2. Regarding loops in stations...not to feed the flames here...but check out page 2 of the most recent issue of WIR magazine. http://www.doppelmayrctec.com/uploads/media/WIR_183_Englisch.pdf Here Doppelmayr has designed two loops to handle the mixed chair and gondola traffic on one of their "kombi" or "chondola" lifts. Granted this solution only applies to end stations, and granted as @Rose points out it's more complicated, but I point this out to highlight the switching rail idea is completely possible as @Matt the engineer and @LX are working on. and yes @Steven Dale 2 minutes seems huge...I'm not sure why that's so long but probably has to do with the length of the mid stations versus cabin spacing (they seem like huge stations in the pictures and the spacing is very dense) together with how they've laid out the machinery in the stations versus passenger traffic flow...yes they could have made the load/unload sections shorter and the lengthened the accel/decel sections but they didn't for some reason. I suppose if they wanted to change this they could change the diameter of the v-belt pulleys that are powering the individual wheels that drive the cabins around the track so that some sections will be rolling faster versus how they are now (this could mean less overall cabins too...this is what I mean by "tuned" to how the customer/regional code wants the lift to run).
  3. Matt the Engineer
    [BC] That'll do it. I don't see any reason that can't be done at a middle station. That magazine's a great resource. I'm very impressed by the 3.5 mile long tram with only 3 towers.
  4. [BC] Very nice to see it before it is online published (in the pull-down-menu). You are an insider.
  5. We can read at the magazine "The gondolas have a station transit speed of 0.15 m/s". "2 minutes seems huge". The giondolas drives 18 m in 2 minutes ( 9 m at the arriving platform and 9 m at the exit platform).
  6. [Guenther Ecker] you're right!...18m at 0.15 m/s will do it. Nice job. I'm more used to gondolas traveling at 0.3 m/s in stations which is as fast as I think I'd ever want them to go while loading/unloading. And yet the cabins have to travel that distance one way or another. It's true, and I think [LX] suggested it, (please correct me if I'm crediting the wrong person) it would be nice if the cabin would quickly stop for 20 sec to unload...then advance...stop for 20 sec to load and then get on its way.
  7. i don't believe the issue was ever if 2 loops could be done, but rather, if 2 loops should be done. i think it's still heavily a space and money issue. if the only way to solve dwell times is with that much extra infrastructure the flexibility of gondola technology is severely decreased, most notably in terms of the idea of small footprint stations in cities. as in, it would no longer be able to say "we can go almost anywhere", but rather "we could go almost anywhere ... as long as you have X by Y amount of space" now, as an end station, the diagram makes the design look pretty slim, small, and not too cumbersome, but stretch that out to a straight line, and suddenly you have to pick between giant station with short dwell or little station with long commute times... either way i don't think it will sell in NA/Euro markets, which would bring us all right back to the same problem, but after significant amounts spent in R&D.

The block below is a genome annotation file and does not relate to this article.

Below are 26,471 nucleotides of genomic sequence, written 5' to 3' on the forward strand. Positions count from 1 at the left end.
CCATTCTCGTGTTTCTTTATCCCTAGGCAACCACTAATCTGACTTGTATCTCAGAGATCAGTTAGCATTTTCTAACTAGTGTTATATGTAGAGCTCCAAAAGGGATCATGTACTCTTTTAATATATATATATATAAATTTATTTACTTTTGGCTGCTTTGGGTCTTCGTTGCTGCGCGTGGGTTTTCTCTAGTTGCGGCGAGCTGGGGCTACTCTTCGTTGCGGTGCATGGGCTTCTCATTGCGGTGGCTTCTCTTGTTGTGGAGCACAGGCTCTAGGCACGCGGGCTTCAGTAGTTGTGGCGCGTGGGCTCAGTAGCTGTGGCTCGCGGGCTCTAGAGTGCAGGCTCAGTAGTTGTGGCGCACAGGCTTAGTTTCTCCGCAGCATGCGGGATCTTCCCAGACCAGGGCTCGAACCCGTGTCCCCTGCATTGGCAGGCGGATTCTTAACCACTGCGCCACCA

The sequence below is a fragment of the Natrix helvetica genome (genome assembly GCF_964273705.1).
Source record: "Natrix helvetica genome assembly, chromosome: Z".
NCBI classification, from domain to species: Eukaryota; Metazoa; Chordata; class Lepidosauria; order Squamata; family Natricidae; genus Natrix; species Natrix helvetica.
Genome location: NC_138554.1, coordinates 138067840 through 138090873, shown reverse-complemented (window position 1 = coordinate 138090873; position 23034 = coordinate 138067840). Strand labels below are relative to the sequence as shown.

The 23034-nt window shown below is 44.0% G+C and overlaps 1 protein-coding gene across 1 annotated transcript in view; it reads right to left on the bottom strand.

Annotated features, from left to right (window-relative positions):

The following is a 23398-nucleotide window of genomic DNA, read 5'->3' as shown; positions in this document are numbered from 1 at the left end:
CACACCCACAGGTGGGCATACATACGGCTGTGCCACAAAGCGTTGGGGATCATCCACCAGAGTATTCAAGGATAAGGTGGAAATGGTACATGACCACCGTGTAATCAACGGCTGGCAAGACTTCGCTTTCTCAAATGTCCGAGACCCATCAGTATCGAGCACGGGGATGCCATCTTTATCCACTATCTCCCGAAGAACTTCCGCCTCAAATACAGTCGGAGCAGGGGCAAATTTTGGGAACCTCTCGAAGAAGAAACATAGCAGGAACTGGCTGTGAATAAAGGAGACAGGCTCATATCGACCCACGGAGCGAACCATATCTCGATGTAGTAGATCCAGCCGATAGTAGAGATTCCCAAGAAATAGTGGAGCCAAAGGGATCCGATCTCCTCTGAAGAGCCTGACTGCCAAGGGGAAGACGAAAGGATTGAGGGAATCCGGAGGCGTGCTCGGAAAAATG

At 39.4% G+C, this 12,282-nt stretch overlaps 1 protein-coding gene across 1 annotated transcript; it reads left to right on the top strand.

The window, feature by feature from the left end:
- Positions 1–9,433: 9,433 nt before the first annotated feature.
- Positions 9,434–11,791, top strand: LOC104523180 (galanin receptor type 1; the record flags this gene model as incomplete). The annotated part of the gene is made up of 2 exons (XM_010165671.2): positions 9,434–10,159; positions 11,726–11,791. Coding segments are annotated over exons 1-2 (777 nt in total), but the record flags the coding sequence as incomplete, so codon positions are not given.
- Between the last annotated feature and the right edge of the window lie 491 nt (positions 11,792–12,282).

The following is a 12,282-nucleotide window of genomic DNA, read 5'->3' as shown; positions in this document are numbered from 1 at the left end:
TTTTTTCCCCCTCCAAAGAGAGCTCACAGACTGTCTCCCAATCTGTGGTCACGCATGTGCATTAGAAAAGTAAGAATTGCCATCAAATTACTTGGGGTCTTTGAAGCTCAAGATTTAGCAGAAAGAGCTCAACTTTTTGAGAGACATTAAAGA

8. [BC] What is the fastest deceleration [- m/s²] and the fastest acceleration [ m/s² ] gondolas drive at a station?
  9. [Rose] One advantage of gondola transit is, that you can take it as a transportation system in cities of developing countries with not enough space for trams or buses, and in this case you have not enough space for large gondola stations. If you have to integrate the stations into an existing town structure at traffic junctions/road crossings, you haven't much space, too. Not even the station is above the cars on the first floor (townscape problem). You find space for tracks for Urban Ropeways only at the side of roads, but they should not drive above the rooftops (rescuing problems). In town you must have small stations, especially the stations are midstations !
  10. [Guenther Ecker ] I'm not sure about other countries but the Canadian code (CSA Z98-07) says that "The rate of the carrier’s acceleration to and deceleration from the design haul rope speed shall not exceed 2.4 m/s2 under **the most adverse braking conditions**" (emphasis mine). General accel/decel is done more gradually over 8-15m long sections depending on the size of the carriers/terminal and is based more on passenger comfort...and I bet in the transit field there are codes that govern this too since riders are often standing or sitting without seat belts. Does anyone know what other standards may be in force here?
  11. guenther, why are you telling me what i already said?
  12. @GE "Mid stations don’t need a bullwheel, what is it used for?" Midstations very often join two gondola ropeway turnarounds endwise coupled by a conveyor. This is due to inherent limitations of rope length variation due to load and temperature changes and rope stretch over time - "tensioning". It is true however that if the overall distance of the system isn't extremely long then the bullwheels can be eliminated and the station can decouple cabins simply through accel/decel conveyors only.